What is Flexible Dieting? It’s About Making Your Macros Fit
Despite the overall trend toward cleaner eating (little to no processed foods, limiting or eliminating “bad” foods like sodium and sugar, etc.), as well as our general desire for quality ingredients (such as organic, humanely-raised, etc.), an increasingly popular diet—called “flexible dieting”—favors focusing on quantity.
The premise of flexible dieting is that you eat the right number of calories for you and in the right proportion of macronutrients. You calculate how much of the macronutrient categories you should be eating and then choose what to eat based on those targets. There are three macronutrients—protein, carbohydrates, and fat. As for the vitamins and minerals also in your food—those are micronutrients, and they aren’t addressed in this diet.
To determine your macros, flexible dieters typically use an online calculator. And the calculators also take into consideration your weight loss or fitness goals. Once you figure out what your macro targets are, you’ll need to start to track them so you can hit your daily goals. For most of us, the easiest way to do that is to via an app that lets you easily log everything you put in your mouth. You could also go old school and write everything down and add it up manually, which is more tedious, yes, but if you’re sticking mostly to whole foods and making recipes that come with nutrition information, it might not be as daunting.
As with any diet, especially one where you want to lose weight, or optimize your body composition, there are pros and cons.
Some tout this diet, also called If It Fits Your Macros, or IIFYM for its flexibility—all foods, from earnest to fun, are allowed as long as they fit into your macros ratio. But the reality is that logic also applies to the OG tried-and-true weight loss method: counting calories. Remember it’s possible (though not advised) for some folks to eat 1,500 calories in Twinkies® every day and still lose weight. Is a Twinkie diet “healthy”? No, yet someone could potentially drop a few pounds (maybe even more); though research suggests it may not be ideal to help you keep that lost weight off.
Perhaps the biggest con or negative is that the core principles behind IIFYM is that it doesn’t automatically lead you to a healthy diet. For example, all carbohydrates are essentially equivalent—you’re counting grams of carbs you eat so what’s it matter if it’s Skittles® and white bread or whole grain brown rice and fiber-rich raspberries? OK, so that’s a rhetorical question, but the point is that you can adhere perfectly to your macros and still eat processed junk. Or, equally as concerning as a nutritionist, you could technically sprinkle a decadent chocolate layer cake with protein powder to tweak your macro ratio accordingly. Slightly gross from a culinary standpoint, but also, adding protein powder doesn’t make that cake any more virtuous, even though it improves its macros ratio.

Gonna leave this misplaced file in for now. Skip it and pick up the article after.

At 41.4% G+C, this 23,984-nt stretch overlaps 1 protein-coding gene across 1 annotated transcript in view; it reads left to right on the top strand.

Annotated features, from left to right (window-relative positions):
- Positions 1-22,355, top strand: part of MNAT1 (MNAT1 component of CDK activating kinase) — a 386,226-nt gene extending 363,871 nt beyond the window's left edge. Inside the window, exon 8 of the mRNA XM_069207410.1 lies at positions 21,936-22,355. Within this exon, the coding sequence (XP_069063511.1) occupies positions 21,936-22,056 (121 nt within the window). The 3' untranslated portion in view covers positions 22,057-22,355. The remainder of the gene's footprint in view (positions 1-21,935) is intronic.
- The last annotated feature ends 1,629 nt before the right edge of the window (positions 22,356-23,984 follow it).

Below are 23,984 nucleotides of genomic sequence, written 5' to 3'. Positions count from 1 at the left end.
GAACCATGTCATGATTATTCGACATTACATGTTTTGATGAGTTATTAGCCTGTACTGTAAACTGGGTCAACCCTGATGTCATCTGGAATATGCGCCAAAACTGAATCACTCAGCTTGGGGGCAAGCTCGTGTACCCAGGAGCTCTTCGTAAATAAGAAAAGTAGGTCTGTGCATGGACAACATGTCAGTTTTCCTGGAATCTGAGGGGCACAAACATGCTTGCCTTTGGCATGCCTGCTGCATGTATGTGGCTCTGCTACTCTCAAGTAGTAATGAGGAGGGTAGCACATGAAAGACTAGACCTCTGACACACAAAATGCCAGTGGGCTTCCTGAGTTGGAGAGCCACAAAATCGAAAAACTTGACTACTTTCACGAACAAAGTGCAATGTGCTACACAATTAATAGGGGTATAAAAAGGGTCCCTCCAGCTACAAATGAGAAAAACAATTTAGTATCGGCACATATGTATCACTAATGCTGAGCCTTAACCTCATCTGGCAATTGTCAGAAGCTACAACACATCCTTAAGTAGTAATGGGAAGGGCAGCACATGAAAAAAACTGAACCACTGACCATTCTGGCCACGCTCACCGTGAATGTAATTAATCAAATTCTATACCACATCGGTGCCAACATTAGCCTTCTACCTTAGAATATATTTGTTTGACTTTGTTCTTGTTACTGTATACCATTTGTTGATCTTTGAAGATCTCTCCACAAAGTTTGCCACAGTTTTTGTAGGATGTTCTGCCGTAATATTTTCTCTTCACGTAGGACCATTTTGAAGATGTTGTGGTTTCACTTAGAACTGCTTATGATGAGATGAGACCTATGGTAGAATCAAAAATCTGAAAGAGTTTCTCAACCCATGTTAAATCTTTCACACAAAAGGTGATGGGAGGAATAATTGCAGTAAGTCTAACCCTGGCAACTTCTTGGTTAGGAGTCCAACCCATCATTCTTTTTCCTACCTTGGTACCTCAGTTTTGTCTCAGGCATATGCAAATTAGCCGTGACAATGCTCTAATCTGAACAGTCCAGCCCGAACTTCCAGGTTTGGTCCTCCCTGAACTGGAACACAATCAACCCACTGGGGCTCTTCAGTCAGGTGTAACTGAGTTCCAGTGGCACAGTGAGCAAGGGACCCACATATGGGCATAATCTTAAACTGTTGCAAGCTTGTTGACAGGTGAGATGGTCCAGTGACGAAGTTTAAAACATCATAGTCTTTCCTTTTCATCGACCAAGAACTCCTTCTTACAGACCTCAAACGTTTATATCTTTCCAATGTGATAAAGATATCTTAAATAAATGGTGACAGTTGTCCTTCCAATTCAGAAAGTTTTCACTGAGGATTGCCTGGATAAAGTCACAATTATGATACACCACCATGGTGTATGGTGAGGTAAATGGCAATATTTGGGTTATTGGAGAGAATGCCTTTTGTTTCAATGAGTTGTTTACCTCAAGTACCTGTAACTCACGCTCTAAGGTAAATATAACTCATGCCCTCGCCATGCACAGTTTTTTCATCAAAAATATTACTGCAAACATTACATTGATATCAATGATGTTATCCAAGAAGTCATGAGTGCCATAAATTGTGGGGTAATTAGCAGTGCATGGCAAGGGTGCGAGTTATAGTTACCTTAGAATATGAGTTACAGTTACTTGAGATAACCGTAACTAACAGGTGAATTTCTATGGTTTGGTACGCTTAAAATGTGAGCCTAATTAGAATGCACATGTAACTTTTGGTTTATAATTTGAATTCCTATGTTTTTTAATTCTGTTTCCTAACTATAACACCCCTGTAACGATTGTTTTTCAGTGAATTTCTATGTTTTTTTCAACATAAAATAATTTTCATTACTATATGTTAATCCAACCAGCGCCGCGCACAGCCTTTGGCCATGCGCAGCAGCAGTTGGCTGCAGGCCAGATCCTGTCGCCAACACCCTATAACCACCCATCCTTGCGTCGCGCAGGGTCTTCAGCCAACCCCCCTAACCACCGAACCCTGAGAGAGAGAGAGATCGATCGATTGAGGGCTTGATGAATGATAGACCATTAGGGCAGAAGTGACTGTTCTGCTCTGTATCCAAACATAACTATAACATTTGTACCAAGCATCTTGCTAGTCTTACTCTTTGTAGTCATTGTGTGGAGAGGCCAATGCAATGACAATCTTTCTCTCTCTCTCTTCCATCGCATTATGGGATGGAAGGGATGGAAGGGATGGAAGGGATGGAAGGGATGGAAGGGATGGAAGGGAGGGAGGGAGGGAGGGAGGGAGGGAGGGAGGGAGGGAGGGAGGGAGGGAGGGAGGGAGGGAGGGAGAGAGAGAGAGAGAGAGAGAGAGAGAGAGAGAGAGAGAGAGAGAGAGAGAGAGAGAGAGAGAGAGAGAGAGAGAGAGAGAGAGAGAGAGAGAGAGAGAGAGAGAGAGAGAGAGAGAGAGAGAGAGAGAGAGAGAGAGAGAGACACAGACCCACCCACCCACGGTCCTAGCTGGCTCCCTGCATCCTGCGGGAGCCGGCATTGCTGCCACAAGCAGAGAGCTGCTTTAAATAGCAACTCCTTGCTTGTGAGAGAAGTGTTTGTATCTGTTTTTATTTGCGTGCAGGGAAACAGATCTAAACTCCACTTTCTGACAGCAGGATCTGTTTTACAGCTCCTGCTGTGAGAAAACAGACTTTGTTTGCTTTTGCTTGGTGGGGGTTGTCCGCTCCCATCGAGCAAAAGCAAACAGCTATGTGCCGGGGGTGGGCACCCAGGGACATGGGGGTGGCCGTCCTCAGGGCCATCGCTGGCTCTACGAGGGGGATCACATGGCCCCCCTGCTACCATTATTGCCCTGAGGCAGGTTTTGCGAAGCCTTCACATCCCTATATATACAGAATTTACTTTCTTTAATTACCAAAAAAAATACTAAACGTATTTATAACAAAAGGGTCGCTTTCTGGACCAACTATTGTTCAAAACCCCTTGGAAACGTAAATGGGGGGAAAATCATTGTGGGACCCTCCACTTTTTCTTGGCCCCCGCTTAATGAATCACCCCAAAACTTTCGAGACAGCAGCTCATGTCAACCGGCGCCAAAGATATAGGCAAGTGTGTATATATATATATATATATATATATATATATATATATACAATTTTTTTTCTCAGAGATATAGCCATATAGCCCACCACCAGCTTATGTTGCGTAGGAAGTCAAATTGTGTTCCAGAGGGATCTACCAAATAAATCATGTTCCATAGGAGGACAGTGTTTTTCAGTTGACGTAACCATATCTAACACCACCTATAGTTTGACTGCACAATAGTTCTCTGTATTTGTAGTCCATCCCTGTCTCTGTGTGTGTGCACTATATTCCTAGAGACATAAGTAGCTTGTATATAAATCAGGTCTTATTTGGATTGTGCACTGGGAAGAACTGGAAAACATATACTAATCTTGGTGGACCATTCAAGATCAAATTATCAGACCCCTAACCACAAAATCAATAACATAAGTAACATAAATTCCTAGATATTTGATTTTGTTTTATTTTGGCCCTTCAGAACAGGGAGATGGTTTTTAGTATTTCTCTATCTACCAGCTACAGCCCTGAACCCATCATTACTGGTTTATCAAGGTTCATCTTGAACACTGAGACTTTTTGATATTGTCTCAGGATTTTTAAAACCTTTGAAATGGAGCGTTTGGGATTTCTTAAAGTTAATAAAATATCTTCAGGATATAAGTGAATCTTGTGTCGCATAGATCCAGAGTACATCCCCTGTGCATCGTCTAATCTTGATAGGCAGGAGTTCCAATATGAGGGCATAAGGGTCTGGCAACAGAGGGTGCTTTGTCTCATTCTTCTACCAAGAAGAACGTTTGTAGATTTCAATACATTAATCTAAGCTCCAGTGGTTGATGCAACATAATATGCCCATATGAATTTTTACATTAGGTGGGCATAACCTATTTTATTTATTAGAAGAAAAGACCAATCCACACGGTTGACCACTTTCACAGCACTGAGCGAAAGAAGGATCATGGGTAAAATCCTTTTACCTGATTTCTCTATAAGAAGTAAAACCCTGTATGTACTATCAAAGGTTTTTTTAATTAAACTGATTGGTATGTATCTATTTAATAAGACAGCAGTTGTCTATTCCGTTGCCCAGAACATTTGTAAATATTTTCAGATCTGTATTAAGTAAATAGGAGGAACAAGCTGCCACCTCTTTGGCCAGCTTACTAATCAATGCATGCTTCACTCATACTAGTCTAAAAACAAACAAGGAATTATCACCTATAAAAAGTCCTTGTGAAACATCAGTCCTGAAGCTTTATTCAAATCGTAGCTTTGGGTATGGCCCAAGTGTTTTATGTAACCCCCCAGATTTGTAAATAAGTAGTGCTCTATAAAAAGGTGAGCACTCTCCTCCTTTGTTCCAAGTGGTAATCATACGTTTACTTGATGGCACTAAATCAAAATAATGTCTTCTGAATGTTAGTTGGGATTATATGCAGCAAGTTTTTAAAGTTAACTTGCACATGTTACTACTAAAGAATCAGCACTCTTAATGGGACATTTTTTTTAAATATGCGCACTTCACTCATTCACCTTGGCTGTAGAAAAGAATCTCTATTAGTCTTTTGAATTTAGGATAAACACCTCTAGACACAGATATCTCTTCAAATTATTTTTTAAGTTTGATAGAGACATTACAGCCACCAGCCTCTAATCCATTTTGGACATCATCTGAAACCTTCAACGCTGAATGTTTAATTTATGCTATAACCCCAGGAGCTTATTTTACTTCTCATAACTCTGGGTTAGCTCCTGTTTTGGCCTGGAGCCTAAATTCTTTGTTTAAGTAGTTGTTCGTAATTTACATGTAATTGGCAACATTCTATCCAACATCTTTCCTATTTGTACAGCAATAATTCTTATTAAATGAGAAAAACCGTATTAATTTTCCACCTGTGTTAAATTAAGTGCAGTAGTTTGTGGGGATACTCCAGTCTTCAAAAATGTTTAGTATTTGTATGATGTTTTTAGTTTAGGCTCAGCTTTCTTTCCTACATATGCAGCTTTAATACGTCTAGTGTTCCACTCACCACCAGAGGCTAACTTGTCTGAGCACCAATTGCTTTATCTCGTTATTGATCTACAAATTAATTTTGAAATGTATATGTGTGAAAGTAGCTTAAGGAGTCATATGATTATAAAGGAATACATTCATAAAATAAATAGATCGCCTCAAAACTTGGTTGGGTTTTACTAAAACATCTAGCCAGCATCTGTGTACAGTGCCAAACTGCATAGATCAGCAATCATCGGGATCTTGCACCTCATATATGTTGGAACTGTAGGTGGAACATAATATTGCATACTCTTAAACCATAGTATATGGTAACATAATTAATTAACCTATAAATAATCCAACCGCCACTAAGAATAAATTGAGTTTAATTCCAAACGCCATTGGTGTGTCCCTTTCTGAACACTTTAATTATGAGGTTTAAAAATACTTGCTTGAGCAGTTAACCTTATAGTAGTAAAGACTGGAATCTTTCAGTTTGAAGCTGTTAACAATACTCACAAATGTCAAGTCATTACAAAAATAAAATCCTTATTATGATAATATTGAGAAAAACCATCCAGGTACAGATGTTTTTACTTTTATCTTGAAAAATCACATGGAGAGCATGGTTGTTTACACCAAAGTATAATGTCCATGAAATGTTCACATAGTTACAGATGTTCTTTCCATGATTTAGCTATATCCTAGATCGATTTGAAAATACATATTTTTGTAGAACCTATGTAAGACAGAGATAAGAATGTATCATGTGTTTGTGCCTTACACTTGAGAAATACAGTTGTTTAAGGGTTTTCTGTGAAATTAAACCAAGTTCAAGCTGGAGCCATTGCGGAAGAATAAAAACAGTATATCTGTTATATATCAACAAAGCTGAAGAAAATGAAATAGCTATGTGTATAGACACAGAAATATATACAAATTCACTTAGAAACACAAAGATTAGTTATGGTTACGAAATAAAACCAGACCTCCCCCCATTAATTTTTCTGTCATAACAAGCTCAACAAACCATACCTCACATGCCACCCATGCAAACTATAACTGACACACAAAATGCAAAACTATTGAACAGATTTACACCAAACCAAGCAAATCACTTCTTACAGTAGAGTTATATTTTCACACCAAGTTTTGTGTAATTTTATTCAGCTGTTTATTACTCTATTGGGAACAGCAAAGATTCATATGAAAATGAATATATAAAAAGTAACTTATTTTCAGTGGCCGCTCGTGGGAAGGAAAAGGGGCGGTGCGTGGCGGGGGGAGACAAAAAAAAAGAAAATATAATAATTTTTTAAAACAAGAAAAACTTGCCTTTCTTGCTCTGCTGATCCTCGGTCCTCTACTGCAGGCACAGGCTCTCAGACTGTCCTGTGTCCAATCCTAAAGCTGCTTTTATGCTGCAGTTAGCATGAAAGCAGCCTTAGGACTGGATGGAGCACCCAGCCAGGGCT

That said, some IIFYM plans available encourage you to eat more whole, unprocessed foods and that typically means less junk, and fewer of those nutrients like sodium and sugar, which we should be limiting. Follow those and you’ll naturally start to eat healthier.
Because flexible dieting plans typically tend to be higher in protein and, sometimes, fat and those two nutrients give you staying power, you’re less likely to crash and turn hangry or ravenous between meals, even if you’re cutting your calories to trim down. In other words, hunger shouldn’t be too much of an issue on this diet.
Another pro? You’re tracking what you’re eating and research has shown that can making shedding pounds more successful.
For any diet to be successful, you have to stick to it! And the research supports that: most weight loss studies that compare different diets find that there is little to no difference in how much weight was lost in participants across different diet groups. The American Heart Association and American College of Cardiology recommendation to manage overweight and obesity is to cut calories “for weight loss regardless of macronutrient content.” However, they do point out that to keep that weight off, your diet composition (aka macros) may play a role—and certain people may have more success limiting carbs and slightly bumping up the unsaturated fats in their diet, and not just because that’s effective, but it’s easier to adhere to over the long haul.
Let’s circle back to our original question: should you try IIFYM? If it intrigues you, and you want to lose some weight or shave a few body fat percentage points, go for it because you’ll likely find success (for reasons mentioned above). But for the sake of your overall health (your heart, your blood sugar, your disease risk), take quality into consideration, too, and err more towards eating healthy foods to hit your macro targets.
Fleming JA, Kris-Etherton PM. 2016. Macronutrient Content of the Diet: What Do We Know About Energy Balance and Weight Maintenance? Current Obesity Reports. 5(2):208-13. doi: 10.1007/s13679-016-0209-8.
Gardner CD, Trepanowski JF, Del Gobbo LC, Hauser ME, Rigdon J, Ioannidis JPA, Desai M, King AC. 2018. Effect of Low-Fat vs Low-Carbohydrate Diet on 12-Month Weight Loss in Overweight Adults and the Association With Genotype Pattern or Insulin Secretion: The DIETFITS Randomized Clinical Trial. JAMA 319(7):667-679. doi: 10.1001/jama.2018.0245.
Mateo F, Granado-Font E, Ferre-Grau C, Montana-Carreras X. 2015. Mobile Phone Apps to Promote Weight Loss and Increase Physical Activity: A Systematic Review and Meta-Analysis. Journal of Medical Internet Research 17(11):e253. doi: 10.2196/jmir.4836.
Stewart TM, Williamson DA, White MA. 2002. Rigid vs. flexible dieting: association with eating disorder symptoms in nonobese women. Appetite 38(1):39-44. doi: 10.1006/appe.2001.0445.